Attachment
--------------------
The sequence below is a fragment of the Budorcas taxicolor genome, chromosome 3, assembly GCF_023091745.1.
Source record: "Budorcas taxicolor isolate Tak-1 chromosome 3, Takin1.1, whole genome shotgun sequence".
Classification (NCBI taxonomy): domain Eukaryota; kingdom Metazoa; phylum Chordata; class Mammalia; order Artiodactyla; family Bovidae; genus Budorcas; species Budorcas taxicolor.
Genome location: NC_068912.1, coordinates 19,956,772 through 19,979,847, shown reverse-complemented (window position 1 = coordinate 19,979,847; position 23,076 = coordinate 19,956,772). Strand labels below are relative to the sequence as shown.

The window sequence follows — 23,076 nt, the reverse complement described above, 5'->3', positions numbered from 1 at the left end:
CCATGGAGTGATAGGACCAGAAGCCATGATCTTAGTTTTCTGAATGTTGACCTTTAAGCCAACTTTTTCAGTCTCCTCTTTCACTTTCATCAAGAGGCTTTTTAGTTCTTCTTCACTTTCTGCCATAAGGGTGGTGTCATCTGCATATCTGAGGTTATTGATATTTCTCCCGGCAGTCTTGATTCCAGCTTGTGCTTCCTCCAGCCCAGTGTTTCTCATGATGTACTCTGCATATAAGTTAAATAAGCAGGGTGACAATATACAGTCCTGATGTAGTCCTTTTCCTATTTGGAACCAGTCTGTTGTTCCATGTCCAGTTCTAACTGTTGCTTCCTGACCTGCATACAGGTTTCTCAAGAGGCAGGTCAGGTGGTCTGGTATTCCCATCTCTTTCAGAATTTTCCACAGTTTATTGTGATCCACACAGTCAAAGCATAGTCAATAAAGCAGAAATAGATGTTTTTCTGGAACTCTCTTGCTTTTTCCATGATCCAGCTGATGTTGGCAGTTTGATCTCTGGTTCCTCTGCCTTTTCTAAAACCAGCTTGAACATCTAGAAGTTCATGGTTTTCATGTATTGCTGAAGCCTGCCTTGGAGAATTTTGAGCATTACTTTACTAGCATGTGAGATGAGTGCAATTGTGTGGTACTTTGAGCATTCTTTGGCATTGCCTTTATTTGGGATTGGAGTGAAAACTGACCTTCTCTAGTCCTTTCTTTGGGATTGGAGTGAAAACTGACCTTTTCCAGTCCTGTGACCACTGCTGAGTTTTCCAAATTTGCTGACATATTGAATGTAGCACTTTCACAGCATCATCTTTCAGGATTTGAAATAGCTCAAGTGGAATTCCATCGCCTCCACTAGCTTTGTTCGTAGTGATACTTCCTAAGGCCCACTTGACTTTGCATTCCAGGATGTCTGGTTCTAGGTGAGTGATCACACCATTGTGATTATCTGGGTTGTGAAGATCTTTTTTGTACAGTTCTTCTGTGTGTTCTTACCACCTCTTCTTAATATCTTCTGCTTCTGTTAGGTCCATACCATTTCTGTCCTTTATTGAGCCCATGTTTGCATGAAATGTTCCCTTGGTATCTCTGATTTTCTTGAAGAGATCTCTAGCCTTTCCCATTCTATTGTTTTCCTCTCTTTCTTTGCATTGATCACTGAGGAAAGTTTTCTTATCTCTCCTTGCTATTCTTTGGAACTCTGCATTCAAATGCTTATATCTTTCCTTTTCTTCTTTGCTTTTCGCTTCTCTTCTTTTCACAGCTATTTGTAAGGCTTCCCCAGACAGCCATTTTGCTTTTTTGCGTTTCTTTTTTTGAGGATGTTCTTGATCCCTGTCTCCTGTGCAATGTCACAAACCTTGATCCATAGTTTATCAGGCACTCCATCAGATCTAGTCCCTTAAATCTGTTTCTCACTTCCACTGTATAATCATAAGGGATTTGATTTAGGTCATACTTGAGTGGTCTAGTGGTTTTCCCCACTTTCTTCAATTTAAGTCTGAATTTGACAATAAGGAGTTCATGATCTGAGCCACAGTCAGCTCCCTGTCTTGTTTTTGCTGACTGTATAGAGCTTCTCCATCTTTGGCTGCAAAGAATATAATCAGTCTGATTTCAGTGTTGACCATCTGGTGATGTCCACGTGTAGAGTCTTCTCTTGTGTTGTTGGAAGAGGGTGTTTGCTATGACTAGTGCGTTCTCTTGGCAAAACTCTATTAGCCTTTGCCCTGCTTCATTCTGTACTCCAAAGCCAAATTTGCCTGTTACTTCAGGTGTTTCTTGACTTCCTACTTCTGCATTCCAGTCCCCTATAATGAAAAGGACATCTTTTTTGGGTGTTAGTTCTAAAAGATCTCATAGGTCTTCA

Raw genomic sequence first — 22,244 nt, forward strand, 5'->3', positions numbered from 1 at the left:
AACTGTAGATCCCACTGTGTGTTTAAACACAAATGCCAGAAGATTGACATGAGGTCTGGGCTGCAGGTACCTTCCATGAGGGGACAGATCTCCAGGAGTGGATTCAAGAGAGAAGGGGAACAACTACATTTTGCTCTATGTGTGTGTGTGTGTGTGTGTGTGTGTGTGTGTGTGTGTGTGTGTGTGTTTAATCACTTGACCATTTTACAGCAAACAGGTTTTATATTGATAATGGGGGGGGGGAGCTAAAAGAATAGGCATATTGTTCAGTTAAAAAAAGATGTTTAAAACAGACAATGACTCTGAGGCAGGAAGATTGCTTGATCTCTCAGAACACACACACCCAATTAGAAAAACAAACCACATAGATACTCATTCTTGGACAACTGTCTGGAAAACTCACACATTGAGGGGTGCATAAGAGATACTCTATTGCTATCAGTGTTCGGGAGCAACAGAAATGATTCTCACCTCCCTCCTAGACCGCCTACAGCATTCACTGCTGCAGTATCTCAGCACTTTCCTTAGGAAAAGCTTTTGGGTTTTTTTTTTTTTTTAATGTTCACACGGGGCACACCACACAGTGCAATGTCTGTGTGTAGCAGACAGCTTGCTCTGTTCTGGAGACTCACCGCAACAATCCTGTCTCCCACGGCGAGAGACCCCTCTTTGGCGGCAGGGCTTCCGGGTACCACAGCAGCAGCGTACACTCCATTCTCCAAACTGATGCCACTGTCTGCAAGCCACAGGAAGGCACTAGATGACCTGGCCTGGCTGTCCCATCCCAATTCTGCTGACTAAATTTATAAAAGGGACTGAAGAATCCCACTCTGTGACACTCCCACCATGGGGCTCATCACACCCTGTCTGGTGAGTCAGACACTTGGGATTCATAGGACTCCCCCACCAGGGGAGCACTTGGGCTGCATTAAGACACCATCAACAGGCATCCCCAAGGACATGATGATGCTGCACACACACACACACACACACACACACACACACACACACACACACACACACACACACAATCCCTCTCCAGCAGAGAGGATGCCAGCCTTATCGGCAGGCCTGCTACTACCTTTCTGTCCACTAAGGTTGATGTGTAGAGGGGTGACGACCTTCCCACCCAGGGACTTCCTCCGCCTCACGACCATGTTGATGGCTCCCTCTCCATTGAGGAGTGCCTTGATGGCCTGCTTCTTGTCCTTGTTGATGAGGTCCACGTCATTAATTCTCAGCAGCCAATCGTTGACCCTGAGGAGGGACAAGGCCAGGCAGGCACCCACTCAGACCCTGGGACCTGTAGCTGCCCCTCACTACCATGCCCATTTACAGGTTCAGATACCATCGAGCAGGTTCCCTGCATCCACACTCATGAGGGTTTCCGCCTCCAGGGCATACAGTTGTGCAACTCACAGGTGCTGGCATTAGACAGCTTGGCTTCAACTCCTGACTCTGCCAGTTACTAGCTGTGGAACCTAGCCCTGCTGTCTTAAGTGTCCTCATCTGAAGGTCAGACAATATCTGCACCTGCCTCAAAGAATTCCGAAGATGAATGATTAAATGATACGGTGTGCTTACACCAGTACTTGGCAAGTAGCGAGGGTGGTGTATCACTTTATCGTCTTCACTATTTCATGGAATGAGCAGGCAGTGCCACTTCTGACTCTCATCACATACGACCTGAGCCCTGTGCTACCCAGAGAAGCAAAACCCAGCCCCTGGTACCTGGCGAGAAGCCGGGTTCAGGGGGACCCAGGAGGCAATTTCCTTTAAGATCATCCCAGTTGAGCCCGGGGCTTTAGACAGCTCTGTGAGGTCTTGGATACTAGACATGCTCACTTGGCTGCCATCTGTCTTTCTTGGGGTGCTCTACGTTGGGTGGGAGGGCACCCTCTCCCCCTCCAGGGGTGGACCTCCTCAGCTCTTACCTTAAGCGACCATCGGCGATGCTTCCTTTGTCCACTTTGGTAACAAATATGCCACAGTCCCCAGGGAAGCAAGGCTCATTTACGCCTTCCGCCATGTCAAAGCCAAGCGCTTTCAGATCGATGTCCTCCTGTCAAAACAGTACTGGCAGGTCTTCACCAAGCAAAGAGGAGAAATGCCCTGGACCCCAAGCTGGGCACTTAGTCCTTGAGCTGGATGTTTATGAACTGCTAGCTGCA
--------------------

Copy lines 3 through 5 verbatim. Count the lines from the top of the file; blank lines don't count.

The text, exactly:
Classification (NCBI taxonomy): domain Eukaryota; kingdom Metazoa; phylum Chordata; class Mammalia; order Artiodactyla; family Bovidae; genus Budorcas; species Budorcas taxicolor.
Genome location: NC_068912.1, coordinates 19,956,772 through 19,979,847, shown reverse-complemented (window position 1 = coordinate 19,979,847; position 23,076 = coordinate 19,956,772). Strand labels below are relative to the sequence as shown.

The window sequence follows — 23,076 nt, the reverse complement described above, 5'->3', positions numbered from 1 at the left end: